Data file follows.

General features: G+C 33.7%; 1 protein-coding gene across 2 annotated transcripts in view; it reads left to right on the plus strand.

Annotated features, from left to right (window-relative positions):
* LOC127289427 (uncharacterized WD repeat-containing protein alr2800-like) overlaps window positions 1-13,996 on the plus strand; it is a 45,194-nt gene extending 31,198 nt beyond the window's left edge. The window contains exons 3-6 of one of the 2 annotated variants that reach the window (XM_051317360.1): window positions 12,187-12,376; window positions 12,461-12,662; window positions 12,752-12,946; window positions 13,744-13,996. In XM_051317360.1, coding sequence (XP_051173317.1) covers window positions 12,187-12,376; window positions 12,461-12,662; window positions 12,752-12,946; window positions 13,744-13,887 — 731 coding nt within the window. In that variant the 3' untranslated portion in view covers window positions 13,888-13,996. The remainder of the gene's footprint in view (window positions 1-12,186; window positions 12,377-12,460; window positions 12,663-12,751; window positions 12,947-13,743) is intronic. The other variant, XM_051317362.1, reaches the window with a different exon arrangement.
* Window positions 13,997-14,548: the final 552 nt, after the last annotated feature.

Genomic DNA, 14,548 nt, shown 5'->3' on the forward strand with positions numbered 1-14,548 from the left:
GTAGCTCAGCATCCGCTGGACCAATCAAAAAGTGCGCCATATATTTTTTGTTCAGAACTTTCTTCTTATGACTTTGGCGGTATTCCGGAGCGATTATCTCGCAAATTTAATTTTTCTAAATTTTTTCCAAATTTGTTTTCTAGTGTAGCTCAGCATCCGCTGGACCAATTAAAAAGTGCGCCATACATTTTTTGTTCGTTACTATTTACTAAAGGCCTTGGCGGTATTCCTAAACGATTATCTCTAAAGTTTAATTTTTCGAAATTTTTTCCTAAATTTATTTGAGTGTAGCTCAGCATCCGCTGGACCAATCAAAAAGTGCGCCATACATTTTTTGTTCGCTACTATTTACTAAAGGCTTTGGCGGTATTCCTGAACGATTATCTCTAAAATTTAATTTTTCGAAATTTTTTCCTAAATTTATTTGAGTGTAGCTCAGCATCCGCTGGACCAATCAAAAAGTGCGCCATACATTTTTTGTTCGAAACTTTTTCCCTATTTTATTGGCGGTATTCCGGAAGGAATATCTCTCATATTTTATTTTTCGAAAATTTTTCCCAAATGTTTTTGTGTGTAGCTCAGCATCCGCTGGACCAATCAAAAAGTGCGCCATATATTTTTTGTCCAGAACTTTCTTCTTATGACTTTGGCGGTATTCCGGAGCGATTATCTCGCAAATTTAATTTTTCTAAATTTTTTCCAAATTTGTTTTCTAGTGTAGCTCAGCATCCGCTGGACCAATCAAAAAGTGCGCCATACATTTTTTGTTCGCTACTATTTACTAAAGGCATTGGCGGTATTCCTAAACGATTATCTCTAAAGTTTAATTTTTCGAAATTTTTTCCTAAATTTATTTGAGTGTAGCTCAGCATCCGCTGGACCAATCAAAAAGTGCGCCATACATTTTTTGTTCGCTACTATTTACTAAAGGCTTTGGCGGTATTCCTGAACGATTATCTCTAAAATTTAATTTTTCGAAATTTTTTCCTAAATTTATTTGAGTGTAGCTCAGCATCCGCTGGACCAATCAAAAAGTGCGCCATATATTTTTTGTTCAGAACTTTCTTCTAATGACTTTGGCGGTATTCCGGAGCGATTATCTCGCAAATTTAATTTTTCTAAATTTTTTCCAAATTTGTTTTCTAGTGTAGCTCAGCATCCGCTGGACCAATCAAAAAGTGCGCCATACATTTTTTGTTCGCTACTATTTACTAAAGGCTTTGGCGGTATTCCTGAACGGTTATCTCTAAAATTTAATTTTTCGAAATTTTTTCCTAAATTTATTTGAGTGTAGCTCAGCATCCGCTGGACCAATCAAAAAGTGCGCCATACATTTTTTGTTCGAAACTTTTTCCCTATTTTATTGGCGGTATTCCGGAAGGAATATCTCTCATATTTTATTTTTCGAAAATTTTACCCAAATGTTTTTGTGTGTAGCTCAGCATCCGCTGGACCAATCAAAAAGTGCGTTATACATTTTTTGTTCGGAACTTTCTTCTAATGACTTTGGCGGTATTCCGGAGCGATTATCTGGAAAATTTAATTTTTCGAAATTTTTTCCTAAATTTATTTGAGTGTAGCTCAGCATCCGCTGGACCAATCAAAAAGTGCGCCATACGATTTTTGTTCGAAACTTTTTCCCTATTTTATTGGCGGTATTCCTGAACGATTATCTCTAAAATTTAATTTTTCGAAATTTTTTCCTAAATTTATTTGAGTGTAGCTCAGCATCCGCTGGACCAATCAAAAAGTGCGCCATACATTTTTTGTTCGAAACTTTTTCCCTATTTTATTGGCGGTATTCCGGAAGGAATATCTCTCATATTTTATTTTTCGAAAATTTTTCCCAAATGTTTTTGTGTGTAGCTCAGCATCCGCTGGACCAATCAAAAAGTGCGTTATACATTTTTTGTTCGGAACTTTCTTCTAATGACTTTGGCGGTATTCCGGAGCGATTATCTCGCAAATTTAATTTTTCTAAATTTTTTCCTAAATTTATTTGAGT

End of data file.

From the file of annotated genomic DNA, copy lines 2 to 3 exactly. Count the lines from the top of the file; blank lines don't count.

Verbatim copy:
Annotated features, from left to right (window-relative positions):
* LOC127289427 (uncharacterized WD repeat-containing protein alr2800-like) overlaps window positions 1-13,996 on the plus strand; it is a 45,194-nt gene extending 31,198 nt beyond the window's left edge. The window contains exons 3-6 of one of the 2 annotated variants that reach the window (XM_051317360.1): window positions 12,187-12,376; window positions 12,461-12,662; window positions 12,752-12,946; window positions 13,744-13,996. In XM_051317360.1, coding sequence (XP_051173317.1) covers window positions 12,187-12,376; window positions 12,461-12,662; window positions 12,752-12,946; window positions 13,744-13,887 — 731 coding nt within the window. In that variant the 3' untranslated portion in view covers window positions 13,888-13,996. The remainder of the gene's footprint in view (window positions 1-12,186; window positions 12,377-12,460; window positions 12,663-12,751; window positions 12,947-13,743) is intronic. The other variant, XM_051317362.1, reaches the window with a different exon arrangement.